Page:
The central theme of this episode, though, is the mutual frustration between Anya and Willow finally popping. From the initial Anya/Willow fight in the shop to Anya getting angry at Willow for making fun of her and then floating stuff in her face to Anya flipping out when the cash register disappears due to Willow messing up, this material is both funny and realistic based on these characters’ personalities. I love how Xander and Tara bail, which then leads to Anya distracting Willow’s spell. This, of course, generates Olaf: the least entertaining part of the episode. I can forgive Olaf’s annoying oafishness a bit, though, because he’s the reason the scene in Giles’ car happens! Another fun, frantic, and witty exchange between two fun, frantic, and witty characters. After a bunch of relevant sniping and fun bantor, the real root of each others’ worries finally get exposed. Willow says that Anya is rude and that she’s worried Anya might hurt Xander in a vengeancy way. Anya, conversely, is worried that Willow still has romantic feelings for Xander and that she’ll take him away from her. She even brings up Xander’s Cordelia incident in S3.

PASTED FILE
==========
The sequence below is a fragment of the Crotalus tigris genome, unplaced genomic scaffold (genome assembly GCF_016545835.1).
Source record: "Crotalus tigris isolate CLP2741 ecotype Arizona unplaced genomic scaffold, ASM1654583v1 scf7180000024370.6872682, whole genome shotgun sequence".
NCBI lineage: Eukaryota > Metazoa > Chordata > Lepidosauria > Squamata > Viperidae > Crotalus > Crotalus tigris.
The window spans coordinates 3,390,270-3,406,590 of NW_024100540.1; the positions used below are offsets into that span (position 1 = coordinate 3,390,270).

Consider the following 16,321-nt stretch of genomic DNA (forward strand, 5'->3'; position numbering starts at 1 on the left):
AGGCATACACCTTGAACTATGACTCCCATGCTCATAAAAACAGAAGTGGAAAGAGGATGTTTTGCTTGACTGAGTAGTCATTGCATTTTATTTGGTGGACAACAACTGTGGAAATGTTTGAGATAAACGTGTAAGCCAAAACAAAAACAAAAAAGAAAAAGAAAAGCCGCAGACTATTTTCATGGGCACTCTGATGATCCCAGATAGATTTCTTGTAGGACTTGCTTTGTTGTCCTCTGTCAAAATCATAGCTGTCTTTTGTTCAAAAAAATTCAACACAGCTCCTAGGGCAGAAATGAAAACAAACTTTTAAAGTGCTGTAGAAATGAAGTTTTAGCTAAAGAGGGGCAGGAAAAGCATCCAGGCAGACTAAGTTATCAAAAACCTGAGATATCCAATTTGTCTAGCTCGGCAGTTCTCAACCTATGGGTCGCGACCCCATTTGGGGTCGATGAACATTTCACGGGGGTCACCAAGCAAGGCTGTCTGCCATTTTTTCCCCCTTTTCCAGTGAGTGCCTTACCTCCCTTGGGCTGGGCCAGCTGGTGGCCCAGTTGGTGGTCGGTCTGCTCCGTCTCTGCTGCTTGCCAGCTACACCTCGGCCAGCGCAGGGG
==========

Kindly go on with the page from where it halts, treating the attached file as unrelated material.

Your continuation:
Both of their concerns are very natural, given each others’ history, and it’s awesome the time was spent addressing them. When Olaf forces Xander to make a choice between Willow and Anya it’s good that he doesn’t choose between them. He loves both of these women in two ways a person can love someone: romantically and, well, not. Xander’s choice not only says something about his character, but it also spurs Willow and Anya to reconcile their differences. The two of them realize that Xander loves them both in equal but different ways and that neither of each other wants anything but the best for him.